This Malibu, California estate already had a lot going for it: beautiful architecture, a sweeping driveway, a refined front garden – and with a tennis court in the rear of the property, one would think this was heaven on earth.
Unfortunately, getting from the French doors at the back of the house to the tennis court down below was anything but delightful. The rear property consisted of a large turf slope that was divided by a pathway in the center. The slope was catawampus—unparallel to the structure or the tennis court. Leaving the house left one feeling a little tipsy, as the slope was highest on the left and lowest by the tennis court on the right. The turf slope was attractive but not functional; the incline was just enough to make it impossible to set up tables and chairs for a party.
The clients were looking for a creative design solution that would harmonize interesting garden spaces with more usable space to entertain guests. They requested a culinary and cutting garden as part of the design, as well as improved access to the tennis court. We determined that a Mediterranean-style garden with a spa and lap pool was also something they wanted to incorporate into the plan. Wow!
I terraced the garden into three main sections, each with its own distinct garden rooms, and utilized decomposed granite pathways to connect the spaces.
The Upper Terrace
I created a fire pit/reading room retreat near the house at the highest point of the yard. It offers views of the entire backyard and plenty of afternoon shade in its position near the house. Cantera stone caps were used for the fire pit to tie in with the use of stone throughout the house architecture and double as a seat for those who need to warm up near the fire. The fire pit, which is controlled manually, uses natural gas as its heat source and lava rock as a reflector source.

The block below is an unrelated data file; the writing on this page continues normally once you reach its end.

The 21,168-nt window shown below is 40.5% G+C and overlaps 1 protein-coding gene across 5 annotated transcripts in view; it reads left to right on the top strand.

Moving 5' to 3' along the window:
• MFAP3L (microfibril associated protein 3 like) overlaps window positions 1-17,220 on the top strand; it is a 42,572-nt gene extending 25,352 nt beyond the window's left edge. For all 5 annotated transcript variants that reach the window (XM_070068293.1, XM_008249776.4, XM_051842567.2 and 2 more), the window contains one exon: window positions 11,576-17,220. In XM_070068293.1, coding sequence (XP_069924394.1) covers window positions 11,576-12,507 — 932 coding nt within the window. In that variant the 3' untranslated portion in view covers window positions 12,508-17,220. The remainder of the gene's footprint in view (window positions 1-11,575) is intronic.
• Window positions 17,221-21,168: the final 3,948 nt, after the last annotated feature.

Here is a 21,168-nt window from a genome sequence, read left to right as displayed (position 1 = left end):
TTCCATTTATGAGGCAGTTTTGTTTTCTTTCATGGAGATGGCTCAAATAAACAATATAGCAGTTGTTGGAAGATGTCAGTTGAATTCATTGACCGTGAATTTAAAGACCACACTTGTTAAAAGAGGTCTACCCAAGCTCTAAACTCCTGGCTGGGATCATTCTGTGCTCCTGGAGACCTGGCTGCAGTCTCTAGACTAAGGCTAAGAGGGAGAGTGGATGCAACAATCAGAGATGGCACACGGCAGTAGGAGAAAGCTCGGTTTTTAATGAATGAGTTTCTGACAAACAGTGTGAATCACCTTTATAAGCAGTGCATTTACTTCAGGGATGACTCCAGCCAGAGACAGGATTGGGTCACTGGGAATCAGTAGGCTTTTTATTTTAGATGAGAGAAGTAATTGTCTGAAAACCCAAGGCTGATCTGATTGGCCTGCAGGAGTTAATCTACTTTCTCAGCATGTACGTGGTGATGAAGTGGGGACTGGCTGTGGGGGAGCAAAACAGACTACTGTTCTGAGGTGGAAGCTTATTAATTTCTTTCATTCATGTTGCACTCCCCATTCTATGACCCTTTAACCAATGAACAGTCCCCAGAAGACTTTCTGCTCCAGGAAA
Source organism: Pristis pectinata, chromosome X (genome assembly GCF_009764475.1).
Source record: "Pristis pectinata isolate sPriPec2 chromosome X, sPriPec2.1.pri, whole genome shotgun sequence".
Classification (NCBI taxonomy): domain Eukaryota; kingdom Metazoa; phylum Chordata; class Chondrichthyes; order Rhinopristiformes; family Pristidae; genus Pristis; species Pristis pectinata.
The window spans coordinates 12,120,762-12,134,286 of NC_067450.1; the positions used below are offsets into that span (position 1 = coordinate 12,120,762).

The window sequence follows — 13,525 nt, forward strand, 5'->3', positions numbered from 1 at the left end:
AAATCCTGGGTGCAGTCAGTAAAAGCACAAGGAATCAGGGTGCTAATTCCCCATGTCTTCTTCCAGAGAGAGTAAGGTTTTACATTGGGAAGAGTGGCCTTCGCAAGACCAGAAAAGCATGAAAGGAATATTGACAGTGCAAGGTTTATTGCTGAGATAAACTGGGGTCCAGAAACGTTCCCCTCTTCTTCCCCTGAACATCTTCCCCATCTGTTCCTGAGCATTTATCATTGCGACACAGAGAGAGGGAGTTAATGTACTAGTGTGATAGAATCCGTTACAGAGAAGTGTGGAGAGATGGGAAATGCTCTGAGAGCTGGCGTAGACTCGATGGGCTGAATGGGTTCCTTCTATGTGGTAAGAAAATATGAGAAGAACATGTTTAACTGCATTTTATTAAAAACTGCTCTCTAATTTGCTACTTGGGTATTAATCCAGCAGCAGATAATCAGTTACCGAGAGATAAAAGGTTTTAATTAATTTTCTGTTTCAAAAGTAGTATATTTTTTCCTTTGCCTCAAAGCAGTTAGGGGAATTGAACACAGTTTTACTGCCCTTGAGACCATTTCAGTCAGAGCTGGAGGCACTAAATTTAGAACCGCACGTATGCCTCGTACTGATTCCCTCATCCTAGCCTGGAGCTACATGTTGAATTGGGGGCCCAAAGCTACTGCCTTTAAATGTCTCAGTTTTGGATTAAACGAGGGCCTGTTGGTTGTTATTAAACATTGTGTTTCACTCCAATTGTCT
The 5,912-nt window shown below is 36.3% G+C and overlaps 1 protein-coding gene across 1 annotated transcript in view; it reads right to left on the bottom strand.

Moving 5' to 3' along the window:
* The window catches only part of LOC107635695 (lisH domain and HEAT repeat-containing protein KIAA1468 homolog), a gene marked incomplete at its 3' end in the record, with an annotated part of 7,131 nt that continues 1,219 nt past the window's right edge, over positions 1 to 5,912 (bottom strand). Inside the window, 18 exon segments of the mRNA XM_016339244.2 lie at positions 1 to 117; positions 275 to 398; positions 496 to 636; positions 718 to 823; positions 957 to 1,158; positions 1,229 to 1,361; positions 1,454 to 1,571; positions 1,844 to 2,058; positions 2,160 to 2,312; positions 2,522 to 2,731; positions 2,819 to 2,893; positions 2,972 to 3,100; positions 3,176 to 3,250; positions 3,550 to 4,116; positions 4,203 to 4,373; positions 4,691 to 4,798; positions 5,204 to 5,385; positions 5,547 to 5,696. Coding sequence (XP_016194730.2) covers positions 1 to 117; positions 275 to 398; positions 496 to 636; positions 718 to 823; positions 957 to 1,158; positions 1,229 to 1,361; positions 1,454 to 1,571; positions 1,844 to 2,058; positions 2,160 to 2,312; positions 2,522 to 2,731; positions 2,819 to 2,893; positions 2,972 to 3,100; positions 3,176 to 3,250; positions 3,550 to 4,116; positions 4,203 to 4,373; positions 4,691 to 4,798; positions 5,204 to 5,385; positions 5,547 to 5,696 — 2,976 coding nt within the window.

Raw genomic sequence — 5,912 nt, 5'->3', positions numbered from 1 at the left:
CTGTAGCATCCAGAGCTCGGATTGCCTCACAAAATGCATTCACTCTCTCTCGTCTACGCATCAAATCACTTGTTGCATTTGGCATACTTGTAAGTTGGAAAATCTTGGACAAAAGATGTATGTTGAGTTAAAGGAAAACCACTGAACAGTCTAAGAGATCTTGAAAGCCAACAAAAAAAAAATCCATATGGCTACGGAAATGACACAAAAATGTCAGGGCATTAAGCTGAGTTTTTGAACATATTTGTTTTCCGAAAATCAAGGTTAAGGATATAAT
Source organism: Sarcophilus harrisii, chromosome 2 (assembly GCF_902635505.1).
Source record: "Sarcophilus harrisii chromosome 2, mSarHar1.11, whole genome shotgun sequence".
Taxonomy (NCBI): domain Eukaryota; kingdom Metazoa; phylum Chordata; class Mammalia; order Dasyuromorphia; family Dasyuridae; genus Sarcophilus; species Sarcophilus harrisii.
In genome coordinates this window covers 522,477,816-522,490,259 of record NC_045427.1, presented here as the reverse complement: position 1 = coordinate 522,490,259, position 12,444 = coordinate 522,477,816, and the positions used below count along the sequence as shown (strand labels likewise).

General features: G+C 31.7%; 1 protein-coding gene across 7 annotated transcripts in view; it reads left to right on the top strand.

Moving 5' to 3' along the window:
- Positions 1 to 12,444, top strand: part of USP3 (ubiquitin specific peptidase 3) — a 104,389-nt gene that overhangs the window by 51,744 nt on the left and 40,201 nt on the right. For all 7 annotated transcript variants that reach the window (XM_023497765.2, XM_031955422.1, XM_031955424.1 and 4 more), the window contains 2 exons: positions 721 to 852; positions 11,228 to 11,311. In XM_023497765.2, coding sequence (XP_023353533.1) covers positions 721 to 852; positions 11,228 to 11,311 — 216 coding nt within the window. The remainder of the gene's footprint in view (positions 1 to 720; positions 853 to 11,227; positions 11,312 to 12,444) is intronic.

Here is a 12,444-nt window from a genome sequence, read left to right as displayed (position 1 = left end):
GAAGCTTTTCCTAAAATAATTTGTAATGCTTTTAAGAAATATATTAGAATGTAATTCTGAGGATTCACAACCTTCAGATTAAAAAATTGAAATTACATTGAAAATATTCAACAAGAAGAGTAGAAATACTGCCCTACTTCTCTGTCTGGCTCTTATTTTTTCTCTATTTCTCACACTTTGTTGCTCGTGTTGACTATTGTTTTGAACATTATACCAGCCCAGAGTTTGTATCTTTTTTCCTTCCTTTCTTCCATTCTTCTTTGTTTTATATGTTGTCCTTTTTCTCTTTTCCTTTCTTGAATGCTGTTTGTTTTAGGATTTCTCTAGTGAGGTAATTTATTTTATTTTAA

The Spa Terrace
I chose to accent the spa terrace with carved Cantera stone balustrade and saltillo tile patio. This terrace sits mid-level with the pool and offers excellent views of the house and garden.
The Main Terrace
The main terrace is home to the swimming pool. Triangle-palm-accented planting beds surround the lap pool, and the bed incorporates low-water-use and low-maintenance shrubs and perennials. Some of the plants selected were: asparagus ‘meyeri’, coreopsis daisy, trailing rosemary, many styles of landscape roses and succulents. A large cast stone pedestal and an urn planted with epidendrom orchids anchors the focal point for the view from the home. The pool has a raised bond beam that gives it a fountain look and creates instant seating for guests, while it also helps to keep the pool clean from blowing debris. The pool’s waterline tile and accents contain several Italian mosaic tile patterns and the fountain jets also add to the pool’s versatility.
The Lower Terrace
The lower terrace contains kitchen garden rooms with raised beds constructed from colored concrete that provide seating and ease of working and harvesting for the on-site chef. Each bed has specialized soil and only organic amendments for each type of planting. Drip irrigation is used here to dial in just the right amount of water needed. Potted dwarf citrus trees accent the pathways on the lower terrace.
The Cutting Garden Room
The cutting garden room was the last garden developed. It lies on the opposite side of the yard from the kitchen garden. Located between the tennis court and the spa terrace, it has its own pathway that winds around to form the clients’ last name initial. A small bench resides off the path on which to set the cutting basket and tools when working in the area. This garden room is also adjacent Spa Terrace Image courtesy Michael BernhardtMain Terrace Image courtesy Michael Bernhardt
to the pool equipment area, which doubles as a storage area for the garden cart and tools. This provides easy access and ensures success in caring for the garden.Michael Berhnardt, ASLA, is currently the Principal Landscape Architect for Precision Civil Engineering in Fresno, California. He may be reached at firstname.lastname@example.org.